The play centers around two Italian sisters from a noble family, Katherine and Bianca Minola. The sisters are completely different from other another in personality. Katherine, the older sister, is bad-tempered and prone to violence. She is rude to everyone she comes across and fights with her sister constantly. Her anger is legendary around their hometown of Padua. Bianca, the younger sister, is gentle and compliant. She is kind to everyone and acts with much more decorum in her social life. As a result of her easy temper, Bianca has several suitors vying for her hand in marriage. Katherine, predictably, has no suitors, as most men don't want to deal with her caustic personality. Their father, Baptista, despairs of ever finding a man to marry Katherine off to. In the hopes of encouraging suitors to take her on, he decides that he won't allow anyone to pursue Bianca until Katherine is safely married off.
Bianca's suitors are horrified at this resolution. They resolve to join forces and come up with a plan to get Katherine married. Luckily for them, an eligible bachelor named Petruchio arrives on the scene. He is looking for a wife, and he claims that obtaining a large dowry is his sole deciding factor for securing a marriage. Delighted, the suitors pay him to court Katherine. They warn him of her temper, but he claims to be able to tame any shrew in short order. He moves quickly to secure her hand in marriage. As he has no competition, he succeeds in marrying her in short order (completely against her will), and takes her away to his home.
Petruchio begins his campaign to tame Katherine by behaving towards her exactly as she has been behaving towards everyone else. He fights, complains,and is intensely disagreeable to those around him. His strategy is to show her what her own behavior looks like to others. In addition to this approach, he won't let her eat or sleep until she becomes more agreeable. Eventually, she breaks and becomes compliant to the point where she mindlessly goes along with everything Petruchio says.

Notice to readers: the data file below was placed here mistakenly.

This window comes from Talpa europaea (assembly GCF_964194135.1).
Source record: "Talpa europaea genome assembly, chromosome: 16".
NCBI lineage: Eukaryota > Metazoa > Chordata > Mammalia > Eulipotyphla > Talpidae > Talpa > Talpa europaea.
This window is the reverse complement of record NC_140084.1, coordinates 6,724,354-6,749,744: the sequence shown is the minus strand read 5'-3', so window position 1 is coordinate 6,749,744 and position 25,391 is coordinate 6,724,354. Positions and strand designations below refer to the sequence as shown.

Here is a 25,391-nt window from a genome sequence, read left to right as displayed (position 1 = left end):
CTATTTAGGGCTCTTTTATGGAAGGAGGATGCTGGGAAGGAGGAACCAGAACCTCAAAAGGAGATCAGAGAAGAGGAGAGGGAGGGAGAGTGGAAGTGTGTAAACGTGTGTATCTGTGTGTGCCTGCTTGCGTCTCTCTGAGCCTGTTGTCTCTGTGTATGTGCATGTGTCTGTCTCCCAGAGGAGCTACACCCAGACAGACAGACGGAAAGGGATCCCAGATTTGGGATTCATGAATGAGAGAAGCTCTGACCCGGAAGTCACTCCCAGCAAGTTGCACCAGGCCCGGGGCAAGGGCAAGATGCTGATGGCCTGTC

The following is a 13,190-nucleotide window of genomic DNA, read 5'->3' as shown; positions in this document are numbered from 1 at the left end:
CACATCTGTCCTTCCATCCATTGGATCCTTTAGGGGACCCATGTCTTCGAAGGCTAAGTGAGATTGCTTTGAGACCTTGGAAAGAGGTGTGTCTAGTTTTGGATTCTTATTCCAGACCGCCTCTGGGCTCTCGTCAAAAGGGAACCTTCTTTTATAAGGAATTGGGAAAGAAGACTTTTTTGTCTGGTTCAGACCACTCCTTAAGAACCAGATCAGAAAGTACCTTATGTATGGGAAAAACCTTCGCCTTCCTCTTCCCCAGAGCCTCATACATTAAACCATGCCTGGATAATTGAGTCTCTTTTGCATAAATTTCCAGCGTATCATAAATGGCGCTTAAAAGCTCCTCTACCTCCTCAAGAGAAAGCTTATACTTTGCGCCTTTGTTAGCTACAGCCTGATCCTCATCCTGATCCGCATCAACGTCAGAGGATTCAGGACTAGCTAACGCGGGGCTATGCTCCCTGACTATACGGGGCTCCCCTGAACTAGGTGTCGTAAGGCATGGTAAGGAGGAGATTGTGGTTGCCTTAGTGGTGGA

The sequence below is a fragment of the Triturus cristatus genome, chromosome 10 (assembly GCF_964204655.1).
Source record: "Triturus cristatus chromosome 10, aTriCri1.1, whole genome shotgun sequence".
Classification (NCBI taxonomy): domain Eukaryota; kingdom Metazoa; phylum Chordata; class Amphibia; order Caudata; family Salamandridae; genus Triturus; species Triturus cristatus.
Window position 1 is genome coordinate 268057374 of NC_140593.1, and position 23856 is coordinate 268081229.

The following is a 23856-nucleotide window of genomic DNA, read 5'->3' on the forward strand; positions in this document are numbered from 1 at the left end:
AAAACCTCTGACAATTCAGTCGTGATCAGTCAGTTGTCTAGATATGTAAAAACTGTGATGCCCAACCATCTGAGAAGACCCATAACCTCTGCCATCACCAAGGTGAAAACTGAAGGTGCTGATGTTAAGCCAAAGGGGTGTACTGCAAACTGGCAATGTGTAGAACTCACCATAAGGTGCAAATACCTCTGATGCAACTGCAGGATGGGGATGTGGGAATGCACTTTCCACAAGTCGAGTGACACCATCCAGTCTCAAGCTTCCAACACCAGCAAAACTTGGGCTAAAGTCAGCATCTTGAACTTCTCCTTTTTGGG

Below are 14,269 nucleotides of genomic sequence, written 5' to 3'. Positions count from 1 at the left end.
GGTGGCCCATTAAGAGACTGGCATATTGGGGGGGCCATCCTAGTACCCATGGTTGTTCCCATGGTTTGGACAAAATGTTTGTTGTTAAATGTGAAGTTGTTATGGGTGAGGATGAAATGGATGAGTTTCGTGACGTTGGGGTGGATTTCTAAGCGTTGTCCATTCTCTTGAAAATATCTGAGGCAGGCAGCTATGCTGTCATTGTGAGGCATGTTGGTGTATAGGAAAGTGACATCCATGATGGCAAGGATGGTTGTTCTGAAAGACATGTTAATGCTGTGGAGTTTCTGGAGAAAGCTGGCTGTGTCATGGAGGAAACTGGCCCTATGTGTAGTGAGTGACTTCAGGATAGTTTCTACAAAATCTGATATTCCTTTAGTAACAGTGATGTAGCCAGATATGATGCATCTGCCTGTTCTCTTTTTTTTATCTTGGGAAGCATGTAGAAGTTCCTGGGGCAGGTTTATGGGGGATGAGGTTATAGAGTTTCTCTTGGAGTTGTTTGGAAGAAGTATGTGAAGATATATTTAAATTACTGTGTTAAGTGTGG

Meanwhile, Bianca's suitors have been engaging in some clever deceptions in order to win her heart. One of these men, Lucentio, pulls off an elaborate scheme which involves swapping identities with one of his servants and pretending to be a Latin tutor in order to gain access to her. Eventually, his plan works and Bianca falls in love with him. They elope shortly after Petruchio and Katherine get married, disappointing the other men who had hoped to try for her hand.
Eventually, all of the characters come together for a wedding feast at the end of the play. Petruchio shows off how obedient Katherine has become, which impresses everyone present. Her wifely devotion is now even more admirable than Bianca's, and she winds up lecturing her sister on how their duty as wives is to "place their hands under their husbands' feet" and serve them in everything.
I knew going into my reading that this play was going to contain a lot of problematic elements. It's unfair to judge a play written in the 1500s using modern standards, so I will refrain from criticizing its obviously sexist and abusive elements. Simply put, this work has not aged well and it's not funny in this century. It still contains Shakespeare's characteristic wit and charm, and there are great lines and speeches throughout the play, but its objectionable plot points are a major distraction for a modern reader. It's tough to sit and enjoy Shakespeare's wordplay while you are reading about a women being starved and tortured until she agrees to call the moon the sun.
Some interpret the plot as being an ironic take on marriage and relationships and claim that Shakespeare was being purposely ridiculous here--that he was in on the joke, as it were. I strongly doubt that, but I also don't hold his views against him. He was living in a different time where very different attitudes and traditions prevailed. The modern versions of this play that I enjoyed as a kid definitely softened the sexism and rendered the story much more palatable. It was still interesting to see the origin of this story, but The Taming of the Shrew does not hold up to the other Shakespearean works I have read and loved and as a result, I don't have much to say about it. I'm ready to move past this one and get into some plays that explore more universal and relevant themes.
Back to the Classics 2019 (a classic play) 3/12 Books Read
Classics Club (#1 on my list): 38/100
Total Books Read in 2019: 10
Monday, February 11, 2019
I have been interested in reading The Goldfinch since it won the Pulitzer back in 2014. There was just something about the plucky little bird peeking out on the cover that drew me in and made me curious to pick the book up each time I saw it in the bookstore. I've actually owned it for ages, but its length, plus my participation in other challenges, have prevented me from actually reading it. It's one of those ones that stuck out in my mind as a book I really wanted to get to one day, so I put it on my Finally in 2019 list. This month, I decided that it was time to give it a shot.